Most tests don’t matter. Not for the kid, anyway. For the school, tests can matter all too much. They can result in a principal getting fired, a superintendent getting fired, the state taking over a school system…

  3. Mark W.
    Mark W. says:

    What I’ve learned over my lifetime is education is far from being limited to any schooling at any level. Also, it’s a pursuit that is a marathon rather than a sprint. And education viewed from a marathon perspective will result in more knowledge exposure and retention. As I see it now, high school and college were only the preliminary stages of my education. Those education settings were helpful in exposing me to different ways of thinking. It wasn’t only the teachers or the curricula. Just as important were the personal interactions and relationships developed with the teachers and other students. And as I mentioned, it was only the beginning. So, in summary, I think what’s important is the thirst for knowledge and being aware of where you are in your journey. For myself (and I think it’s true for most people), the more I learn, the more I realize I don’t know. It’s like trying to keep my head above water sometimes.
    I can understand why goodness would be a theme in this post. Kindness has always been at the top of your list. It’s a good virtue to place emphasis on. Is the pursuit of excellence in academics and in a person’s character a good mix in the same setting? I mean, as you allude, are we handing out grades for a person’s goodness? A school setting has its limitations. We should know them and act accordingly. One more thing before I sign off. A college or university has a crop of applicants to choose from each year. It makes its selection and a certain percentage goes on to graduate. The graduates go on to accomplish various things. The college or university then points to the success of their alumni and claims credit. Really. It’s not as if they didn’t contribute but the graduate’s success mostly lies with their efforts and their character was largely developed outside the time spent outside the higher education institution.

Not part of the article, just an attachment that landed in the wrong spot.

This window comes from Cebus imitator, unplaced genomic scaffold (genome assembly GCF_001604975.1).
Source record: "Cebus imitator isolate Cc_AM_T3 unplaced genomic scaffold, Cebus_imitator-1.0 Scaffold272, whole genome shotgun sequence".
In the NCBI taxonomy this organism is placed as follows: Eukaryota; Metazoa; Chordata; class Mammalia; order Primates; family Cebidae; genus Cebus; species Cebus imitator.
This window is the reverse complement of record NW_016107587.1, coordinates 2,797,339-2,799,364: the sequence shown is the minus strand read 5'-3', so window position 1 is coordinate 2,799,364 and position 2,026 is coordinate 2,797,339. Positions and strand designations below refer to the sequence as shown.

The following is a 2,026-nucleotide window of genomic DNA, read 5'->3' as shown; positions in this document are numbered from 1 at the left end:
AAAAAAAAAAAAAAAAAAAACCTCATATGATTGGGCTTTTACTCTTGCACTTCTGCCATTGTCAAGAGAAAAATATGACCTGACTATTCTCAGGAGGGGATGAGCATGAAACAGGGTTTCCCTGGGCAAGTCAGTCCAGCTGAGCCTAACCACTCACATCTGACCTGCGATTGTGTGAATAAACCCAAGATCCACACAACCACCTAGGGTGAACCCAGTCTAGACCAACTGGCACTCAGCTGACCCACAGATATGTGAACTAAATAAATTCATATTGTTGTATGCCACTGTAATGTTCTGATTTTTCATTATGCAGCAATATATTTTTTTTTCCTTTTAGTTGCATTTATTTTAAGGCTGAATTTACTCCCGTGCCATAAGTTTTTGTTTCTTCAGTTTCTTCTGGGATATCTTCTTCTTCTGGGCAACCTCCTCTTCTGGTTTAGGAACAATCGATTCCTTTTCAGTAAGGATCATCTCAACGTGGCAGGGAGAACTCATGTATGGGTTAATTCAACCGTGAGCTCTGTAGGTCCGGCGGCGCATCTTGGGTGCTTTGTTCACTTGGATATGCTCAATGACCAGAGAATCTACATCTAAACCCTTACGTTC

• Penelope Trunk
      Penelope Trunk says:

      On that last point — about the college taking credit for alumni. Really what colleges are good at are picking the applicants who will make the college look good later.

      Similarly, my brother and I marvel over our parents’ ability to take credit for our achievements. We always feel we survived in spite of them. And sometimes I feel that the same is true of school — that schools and parents should zipit when it comes to taking credit.